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Follow'd in bright procession, to behold
And God made two great lights, great for their
But opposite in levell’d west was set,
Now Heaven in all her glory shone, and rollid
· Let us make now Man in our image, Man
And every creeping thing that creeps the ground.'
ADDRESS OF OUR FIRST PARENTS TO THE
THESE are thy glorious works, Parent of good, Almighty! Thine this universal frame, Thus wondrous fair : Thyself how wondrous then! Unspeakable, who sit'st above these heavens To us invisible, or dimly seen In these thy lowest works; yet these declare Thy goodness beyond thought, and power divine. Speak, ye who best can tell, ye sons of light, Angels; for ye behold him, and with songs And choral symphonies, day without night Circle his throne rejoicing; ye in Heaven. On earth join all ye creatures to extol Him first, him last, him midst, and without end: Fairest of stars, last in the train of night, If better thou belong not to the dawn, Sure pledge of day, thatcrown'st the smiling morn With thy bright circlet, praise him in thy sphere, While day arises, that sweet hour of prime. Thou Sun, of this great world both eye and soul, Acknowledge him thy greater; sound his praises In thy eternal course, both when thou climb'st,
And when high noon hast gain'd, and when thou
fall'st. Moon, that now meet'st the orient Sun, now fly'st, With the fix'd stars, fix'd in their orb that flies; And ye five other wandering fires that move In mystic dance, not without song, resound His praise, who out of darkness call'd up light. Air, and ye elements, the eldest birth Of Nature's womb, that in quaternion run Perpetual circle, multiform, and mix And nourish all things ; let your ceaseless change Vary to our great Maker still new praise. Ye mists and exhalations, that now rise From hill or streaming lake, dusky or gray, Till the Sun paint your fleecy skirts with gold, In honour to the world's great Author rise; Whether to deck with clouds th' uncolour'd sky, Or wet the thirsty earth with falling showers, Rising or falling still advance his praise. His praise, ye winds, that from four quarters blow, Breathe soft or loud ; and wave your tops, ye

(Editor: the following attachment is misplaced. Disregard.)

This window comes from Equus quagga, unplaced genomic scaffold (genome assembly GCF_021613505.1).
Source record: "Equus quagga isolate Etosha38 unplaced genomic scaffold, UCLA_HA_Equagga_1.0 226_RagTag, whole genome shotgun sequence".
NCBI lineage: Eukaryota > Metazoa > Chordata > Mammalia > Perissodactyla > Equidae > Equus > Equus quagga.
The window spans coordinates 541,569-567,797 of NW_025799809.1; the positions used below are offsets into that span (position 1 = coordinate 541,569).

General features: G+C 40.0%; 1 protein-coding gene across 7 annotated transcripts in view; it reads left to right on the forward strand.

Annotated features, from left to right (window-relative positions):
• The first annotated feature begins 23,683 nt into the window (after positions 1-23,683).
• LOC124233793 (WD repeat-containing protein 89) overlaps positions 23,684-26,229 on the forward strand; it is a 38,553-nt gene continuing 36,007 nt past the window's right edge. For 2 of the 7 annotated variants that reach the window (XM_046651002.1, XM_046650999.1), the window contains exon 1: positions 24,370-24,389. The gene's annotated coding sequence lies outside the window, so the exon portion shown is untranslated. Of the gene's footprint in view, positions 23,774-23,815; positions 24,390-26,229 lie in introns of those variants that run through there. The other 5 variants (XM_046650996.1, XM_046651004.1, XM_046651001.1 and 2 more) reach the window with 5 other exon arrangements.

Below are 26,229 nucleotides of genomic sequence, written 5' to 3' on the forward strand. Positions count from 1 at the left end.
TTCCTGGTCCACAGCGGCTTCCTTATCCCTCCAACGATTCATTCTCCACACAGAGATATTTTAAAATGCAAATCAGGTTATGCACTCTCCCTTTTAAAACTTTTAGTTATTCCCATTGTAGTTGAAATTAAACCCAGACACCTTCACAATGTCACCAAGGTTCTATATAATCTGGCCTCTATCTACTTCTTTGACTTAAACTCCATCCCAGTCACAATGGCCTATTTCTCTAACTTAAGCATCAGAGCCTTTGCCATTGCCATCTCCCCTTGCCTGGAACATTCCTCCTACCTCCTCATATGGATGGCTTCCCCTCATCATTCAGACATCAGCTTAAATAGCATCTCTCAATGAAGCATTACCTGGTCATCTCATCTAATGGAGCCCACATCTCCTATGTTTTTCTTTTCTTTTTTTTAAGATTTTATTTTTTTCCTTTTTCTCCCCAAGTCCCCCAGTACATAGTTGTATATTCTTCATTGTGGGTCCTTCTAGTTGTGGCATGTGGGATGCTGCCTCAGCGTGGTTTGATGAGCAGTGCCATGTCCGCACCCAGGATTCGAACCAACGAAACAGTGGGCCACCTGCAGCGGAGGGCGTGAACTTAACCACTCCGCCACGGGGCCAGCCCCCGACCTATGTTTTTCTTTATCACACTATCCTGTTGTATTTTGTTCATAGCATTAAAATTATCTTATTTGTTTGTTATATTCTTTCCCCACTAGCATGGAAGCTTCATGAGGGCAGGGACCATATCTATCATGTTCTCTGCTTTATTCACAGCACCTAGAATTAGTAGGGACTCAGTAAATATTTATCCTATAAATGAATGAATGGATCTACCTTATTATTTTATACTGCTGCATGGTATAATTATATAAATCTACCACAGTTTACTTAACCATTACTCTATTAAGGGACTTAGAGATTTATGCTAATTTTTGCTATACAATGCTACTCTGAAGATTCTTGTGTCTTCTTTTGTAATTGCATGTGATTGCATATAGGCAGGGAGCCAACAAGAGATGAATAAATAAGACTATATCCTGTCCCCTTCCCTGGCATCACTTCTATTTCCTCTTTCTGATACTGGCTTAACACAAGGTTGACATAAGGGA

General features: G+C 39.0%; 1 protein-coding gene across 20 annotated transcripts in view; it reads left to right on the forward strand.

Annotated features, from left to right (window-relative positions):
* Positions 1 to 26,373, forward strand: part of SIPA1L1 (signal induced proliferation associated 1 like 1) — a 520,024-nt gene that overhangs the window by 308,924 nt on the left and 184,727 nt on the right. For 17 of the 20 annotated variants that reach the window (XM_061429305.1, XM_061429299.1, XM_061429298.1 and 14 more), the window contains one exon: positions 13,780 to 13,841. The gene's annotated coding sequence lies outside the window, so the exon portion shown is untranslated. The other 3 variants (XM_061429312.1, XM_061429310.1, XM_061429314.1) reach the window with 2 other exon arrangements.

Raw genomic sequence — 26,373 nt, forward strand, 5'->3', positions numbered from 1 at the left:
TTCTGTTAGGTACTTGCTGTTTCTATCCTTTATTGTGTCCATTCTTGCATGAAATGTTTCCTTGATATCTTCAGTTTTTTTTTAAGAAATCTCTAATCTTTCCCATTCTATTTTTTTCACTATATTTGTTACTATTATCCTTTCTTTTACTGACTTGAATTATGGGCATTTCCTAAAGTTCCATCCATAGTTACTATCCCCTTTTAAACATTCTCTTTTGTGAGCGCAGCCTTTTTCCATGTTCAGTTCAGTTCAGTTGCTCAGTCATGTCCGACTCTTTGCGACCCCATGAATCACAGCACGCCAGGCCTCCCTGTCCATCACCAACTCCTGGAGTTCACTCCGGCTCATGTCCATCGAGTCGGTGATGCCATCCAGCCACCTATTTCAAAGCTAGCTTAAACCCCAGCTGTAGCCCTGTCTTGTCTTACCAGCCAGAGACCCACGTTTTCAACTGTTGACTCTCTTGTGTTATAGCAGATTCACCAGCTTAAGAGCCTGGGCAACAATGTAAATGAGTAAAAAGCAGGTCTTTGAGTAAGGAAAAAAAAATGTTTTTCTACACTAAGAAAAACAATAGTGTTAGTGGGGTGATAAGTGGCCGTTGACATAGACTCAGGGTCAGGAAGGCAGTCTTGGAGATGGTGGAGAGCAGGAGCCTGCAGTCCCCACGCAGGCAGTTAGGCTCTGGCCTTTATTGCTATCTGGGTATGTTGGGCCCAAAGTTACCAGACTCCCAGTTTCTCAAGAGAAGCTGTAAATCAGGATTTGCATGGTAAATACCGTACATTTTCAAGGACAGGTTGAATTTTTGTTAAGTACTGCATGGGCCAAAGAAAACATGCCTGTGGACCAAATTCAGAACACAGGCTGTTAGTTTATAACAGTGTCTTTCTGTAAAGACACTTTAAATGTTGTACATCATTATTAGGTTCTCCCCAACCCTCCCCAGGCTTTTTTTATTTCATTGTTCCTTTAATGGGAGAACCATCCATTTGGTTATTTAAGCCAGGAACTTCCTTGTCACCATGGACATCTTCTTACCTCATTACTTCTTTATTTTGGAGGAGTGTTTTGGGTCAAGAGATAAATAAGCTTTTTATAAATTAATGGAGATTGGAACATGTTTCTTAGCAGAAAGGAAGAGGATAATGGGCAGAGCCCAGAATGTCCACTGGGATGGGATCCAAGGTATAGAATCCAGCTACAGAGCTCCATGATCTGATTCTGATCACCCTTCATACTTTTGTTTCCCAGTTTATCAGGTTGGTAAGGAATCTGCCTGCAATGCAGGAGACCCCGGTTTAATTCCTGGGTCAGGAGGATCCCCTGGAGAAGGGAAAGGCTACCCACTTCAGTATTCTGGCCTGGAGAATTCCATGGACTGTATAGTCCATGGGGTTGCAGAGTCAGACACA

pines, With every plant, in sign of worship wave. Fountains, and ye that warble, as ye flow, Melodious murmurs, warbling tune his praise. Join voices, all ye living souls; ye birds, That singing up to Heaven-gate ascend, Bear on your wings and in your notes his praise. Ye that in waters glide, and ye that walk The earth, and stately tread, or lowly crccp ; Witness, if I be silent, morn or even, To hill, or valley, fountain, or fresh shade, Made vocal by my song, and taught his praise.
Hail, universal Lord, be bounteous still
Unde nil majus generatur ipso,
Nec viget quidquain simile aut secundum. Hor. From Earth's low prospects and deceitful aims, From wealth's allurements, and ambition's dreams, The lover's raptures, and the hero's views, All the false joys mistaken man pursues ; The schemes of science, the delights of wine, Or the more pleasing follies of the Nine ! Recal, fond bard, thy long enchanted sight, Deluded with the visionary light! A nobler theme demands thy sacred song, A theme beyond or man's or angel's tongue !
But oh, alas! unhallow'd and profane, How shalt thou dare to raise the heav'nly strain ? Do thou, who from the altar's living fire Isaiah's tuneful lips didst once inspire, Come to my aid, celestial Wisdom, come; From my dark mind dispel the doubtful gloom : My passions still, my purer breast inflame, To sing that God from whom existence came; Till Heav'n and Nature in the concert join, And own the Author of their birth divine.